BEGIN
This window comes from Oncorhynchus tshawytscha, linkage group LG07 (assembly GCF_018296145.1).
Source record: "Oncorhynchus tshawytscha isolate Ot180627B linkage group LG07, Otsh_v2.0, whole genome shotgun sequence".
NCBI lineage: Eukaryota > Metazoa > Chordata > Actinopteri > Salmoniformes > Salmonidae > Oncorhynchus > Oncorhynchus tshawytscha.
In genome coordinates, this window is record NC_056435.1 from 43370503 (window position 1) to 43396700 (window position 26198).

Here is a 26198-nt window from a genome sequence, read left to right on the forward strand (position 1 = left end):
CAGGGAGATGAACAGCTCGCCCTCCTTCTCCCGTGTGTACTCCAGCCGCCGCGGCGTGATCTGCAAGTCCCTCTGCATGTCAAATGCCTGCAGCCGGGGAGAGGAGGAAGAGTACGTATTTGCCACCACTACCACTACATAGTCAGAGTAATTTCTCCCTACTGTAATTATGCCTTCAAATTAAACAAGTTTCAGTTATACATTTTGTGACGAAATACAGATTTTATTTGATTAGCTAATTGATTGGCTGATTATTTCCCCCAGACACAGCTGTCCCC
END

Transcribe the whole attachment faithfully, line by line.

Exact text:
This window comes from Oncorhynchus tshawytscha, linkage group LG07 (assembly GCF_018296145.1).
Source record: "Oncorhynchus tshawytscha isolate Ot180627B linkage group LG07, Otsh_v2.0, whole genome shotgun sequence".
NCBI lineage: Eukaryota > Metazoa > Chordata > Actinopteri > Salmoniformes > Salmonidae > Oncorhynchus > Oncorhynchus tshawytscha.
In genome coordinates, this window is record NC_056435.1 from 43370503 (window position 1) to 43396700 (window position 26198).

Here is a 26198-nt window from a genome sequence, read left to right on the forward strand (position 1 = left end):
CAGGGAGATGAACAGCTCGCCCTCCTTCTCCCGTGTGTACTCCAGCCGCCGCGGCGTGATCTGCAAGTCCCTCTGCATGTCAAATGCCTGCAGCCGGGGAGAGGAGGAAGAGTACGTATTTGCCACCACTACCACTACATAGTCAGAGTAATTTCTCCCTACTGTAATTATGCCTTCAAATTAAACAAGTTTCAGTTATACATTTTGTGACGAAATACAGATTTTATTTGATTAGCTAATTGATTGGCTGATTATTTCCCCCAGACACAGCTGTCCCC